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Seven top tips to reduce your environmental impact

This year is vitally important for green issues, as highlighted by Antonio Guterres in his sobering speech at COP27. COP15 in December will focus on biodiversity and the global decline in species. It can seem overwhelming, but every small action we take can make a difference.

By Rosemary Horry - 11 November 2022

Now’s the time to think about little changes that can be made to reduce our environmental impact.

Here’s how you can help:

Tip 1 – Watch your energy consumption

As energy bills increase, it is becoming even more important to use less energy and use it wisely. Here are some things you can do.

Switch those incandescent light bulbs to energy-saving fluorescent ones. Not only will you reduce the amount of power you consume, you’ll also save money on electricity bills. Think about other ways in which you can cut your electricity usage.

Many electronic devices such as chargers for phones and cameras, televisions and computers, continue to draw energy even when in the “off” position. To avoid this phantom power use, unplug such devices, or plug everything into a power strip which you can turn off when not in use. Remember to switch off computer monitors, printers and other equipment at the end of each day.

Tip 2 – Go vegetarian for a day

With food costs on the rise, you could save money by eating less meat and more vegetables and potatoes. It will help the planet too: recent studies have found that livestock production contributes significantly to greenhouse gas emissions and has other environmental impacts. Why not go vegetarian one day each week? 

Tip 3 – Recycle old technology

The chances are that you’ve got an old phone or laptop lying around. Think about de-cluttering your life and donating your old technology to charity or send them off for recycling.

Tip 4 – Conserve resources

Water: Only turn the tap on when necessary and make sure you get those dripping taps fixed.

Paper: When you do need to print, make sure that it is on the duplex setting (so it prints on both sides of the paper) and be sure to recycle when you have finished with it. Buy recycled paper but also look for paper that is processed chlorine free (PCF). Chlorine is sometimes used to bleach paper to make it white, however this process is harmful to the environment and to human health. PCF paper is made without this type of chlorine processing and is also made using recycled paper.

Clothes and other goods: Many websites have sprung up where you can sell your own clothes or other possessions and make some money. This also saves resources and means that others can get the benefit from things you no longer need or want. If you don't need to make money from them, you could donate the items to charity shops who are starting to struggle as people increasingly sell their own items.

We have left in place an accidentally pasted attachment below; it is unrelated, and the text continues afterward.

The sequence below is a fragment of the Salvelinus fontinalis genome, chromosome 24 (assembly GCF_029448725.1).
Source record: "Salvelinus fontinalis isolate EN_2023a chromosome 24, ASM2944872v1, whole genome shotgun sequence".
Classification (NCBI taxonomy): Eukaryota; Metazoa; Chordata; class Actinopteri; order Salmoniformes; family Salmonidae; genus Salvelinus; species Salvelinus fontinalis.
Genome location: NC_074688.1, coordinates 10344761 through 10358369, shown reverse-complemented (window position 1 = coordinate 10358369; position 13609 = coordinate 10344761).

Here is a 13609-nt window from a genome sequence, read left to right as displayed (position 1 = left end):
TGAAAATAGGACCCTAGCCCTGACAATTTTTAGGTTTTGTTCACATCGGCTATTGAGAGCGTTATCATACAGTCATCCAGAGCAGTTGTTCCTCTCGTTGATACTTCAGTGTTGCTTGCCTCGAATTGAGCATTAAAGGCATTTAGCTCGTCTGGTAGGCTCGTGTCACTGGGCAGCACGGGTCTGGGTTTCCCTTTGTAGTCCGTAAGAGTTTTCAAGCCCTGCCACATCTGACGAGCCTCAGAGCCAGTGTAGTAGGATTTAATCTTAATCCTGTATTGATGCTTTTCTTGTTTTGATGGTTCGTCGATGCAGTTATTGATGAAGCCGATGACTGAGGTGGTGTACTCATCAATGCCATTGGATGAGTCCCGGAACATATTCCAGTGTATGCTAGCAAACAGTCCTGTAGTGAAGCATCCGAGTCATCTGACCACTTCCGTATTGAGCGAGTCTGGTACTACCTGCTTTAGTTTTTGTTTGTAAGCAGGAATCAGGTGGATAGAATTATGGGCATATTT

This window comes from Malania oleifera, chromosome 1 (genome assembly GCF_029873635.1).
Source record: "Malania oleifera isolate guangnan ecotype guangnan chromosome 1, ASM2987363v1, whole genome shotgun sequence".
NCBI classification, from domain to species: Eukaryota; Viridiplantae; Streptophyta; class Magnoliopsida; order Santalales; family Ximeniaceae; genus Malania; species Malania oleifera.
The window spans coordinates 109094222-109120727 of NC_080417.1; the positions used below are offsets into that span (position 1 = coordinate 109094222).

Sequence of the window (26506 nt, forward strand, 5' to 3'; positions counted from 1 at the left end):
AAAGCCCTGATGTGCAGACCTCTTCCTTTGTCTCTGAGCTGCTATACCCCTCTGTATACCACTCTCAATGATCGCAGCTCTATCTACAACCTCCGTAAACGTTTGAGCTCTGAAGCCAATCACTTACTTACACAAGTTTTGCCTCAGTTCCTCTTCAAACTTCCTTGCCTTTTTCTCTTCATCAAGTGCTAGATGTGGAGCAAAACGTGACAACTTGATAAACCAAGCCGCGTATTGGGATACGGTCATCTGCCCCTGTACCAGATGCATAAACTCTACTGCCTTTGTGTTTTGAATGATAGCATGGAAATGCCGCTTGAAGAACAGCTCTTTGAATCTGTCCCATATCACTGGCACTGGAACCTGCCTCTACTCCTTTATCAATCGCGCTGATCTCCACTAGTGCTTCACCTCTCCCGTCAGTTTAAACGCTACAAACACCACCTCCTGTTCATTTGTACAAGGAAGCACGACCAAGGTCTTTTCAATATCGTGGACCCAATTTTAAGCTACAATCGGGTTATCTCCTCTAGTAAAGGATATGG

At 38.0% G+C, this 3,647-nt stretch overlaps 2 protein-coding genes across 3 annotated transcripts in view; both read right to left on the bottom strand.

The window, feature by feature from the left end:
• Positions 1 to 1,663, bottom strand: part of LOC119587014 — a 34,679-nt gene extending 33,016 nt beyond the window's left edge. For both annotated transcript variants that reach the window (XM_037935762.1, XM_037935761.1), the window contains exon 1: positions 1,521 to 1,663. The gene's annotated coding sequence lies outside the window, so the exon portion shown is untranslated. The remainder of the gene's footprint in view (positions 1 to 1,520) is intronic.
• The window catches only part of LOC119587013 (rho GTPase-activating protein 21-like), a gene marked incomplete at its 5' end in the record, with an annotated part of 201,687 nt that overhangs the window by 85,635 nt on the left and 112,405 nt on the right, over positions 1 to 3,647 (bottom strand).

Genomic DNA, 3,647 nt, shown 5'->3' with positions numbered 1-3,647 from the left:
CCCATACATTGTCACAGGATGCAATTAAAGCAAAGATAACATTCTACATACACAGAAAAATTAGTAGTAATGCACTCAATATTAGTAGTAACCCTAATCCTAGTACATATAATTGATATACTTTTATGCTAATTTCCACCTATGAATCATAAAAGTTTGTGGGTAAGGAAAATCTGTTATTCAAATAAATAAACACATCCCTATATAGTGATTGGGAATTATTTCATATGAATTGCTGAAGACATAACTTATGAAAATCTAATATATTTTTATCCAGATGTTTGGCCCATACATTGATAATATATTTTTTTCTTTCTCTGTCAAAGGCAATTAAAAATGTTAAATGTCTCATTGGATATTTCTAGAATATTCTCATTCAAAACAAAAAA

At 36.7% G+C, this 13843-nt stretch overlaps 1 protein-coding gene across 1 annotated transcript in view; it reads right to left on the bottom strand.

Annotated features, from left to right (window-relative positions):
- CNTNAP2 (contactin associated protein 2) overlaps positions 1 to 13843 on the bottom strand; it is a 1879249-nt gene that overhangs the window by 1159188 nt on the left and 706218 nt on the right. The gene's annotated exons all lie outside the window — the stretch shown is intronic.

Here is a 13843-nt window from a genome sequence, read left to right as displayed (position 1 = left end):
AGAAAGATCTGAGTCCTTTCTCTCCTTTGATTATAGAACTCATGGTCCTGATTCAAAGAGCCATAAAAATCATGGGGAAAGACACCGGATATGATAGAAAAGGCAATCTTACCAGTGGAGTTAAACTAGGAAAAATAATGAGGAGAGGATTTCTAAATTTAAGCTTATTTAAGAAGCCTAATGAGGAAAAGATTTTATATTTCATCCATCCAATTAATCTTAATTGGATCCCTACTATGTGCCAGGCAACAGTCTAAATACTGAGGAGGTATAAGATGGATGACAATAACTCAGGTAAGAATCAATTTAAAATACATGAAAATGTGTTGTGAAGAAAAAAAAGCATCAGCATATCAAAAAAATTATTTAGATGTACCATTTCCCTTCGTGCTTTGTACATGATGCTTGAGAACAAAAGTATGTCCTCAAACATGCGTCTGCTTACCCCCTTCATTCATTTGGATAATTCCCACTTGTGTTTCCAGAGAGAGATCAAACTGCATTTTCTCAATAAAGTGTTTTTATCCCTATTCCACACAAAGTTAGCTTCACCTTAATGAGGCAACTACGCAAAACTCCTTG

Tip 5 – Do some gardening

Swap chemical fertilisers and pesticides for organic substitutes. Chemicals eventually seep into the water table and can affect local wildlife. Try starting a compost bin in your garden to turn organic waste into natural fertiliser. You can also make your garden more animal-friendly by putting up bird feeders and planting pollinator species or fruiting trees.

Tip 6 – Buy in season and avoid packaging

Choose local food where possible to reduce the distance from ‘producer to plate’, which will lower your environmental impact. Try to eat foods that are in season. They’re often tastier, cheaper and better for the planet.

Tip 7 – Travel smart

You can reduce your CO2 production by using public transport, car sharing with others or ditching the car for short journeys in favour of cycling or walking.

Find out more about the University of Derby’s environment policies and activities.

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About the author

Rosemary smiling

Rosemary Horry
Senior Lecturer in Environmental Management

Rosemary is a Senior Lecturer in Environmental Management. Her current role is within the College of Science and Engineering, in the School of Built and Natural Environmental. She tends to be involved in modules that discuss sustainability and environmental management issues and is currently the Sustainability Lead within the school.

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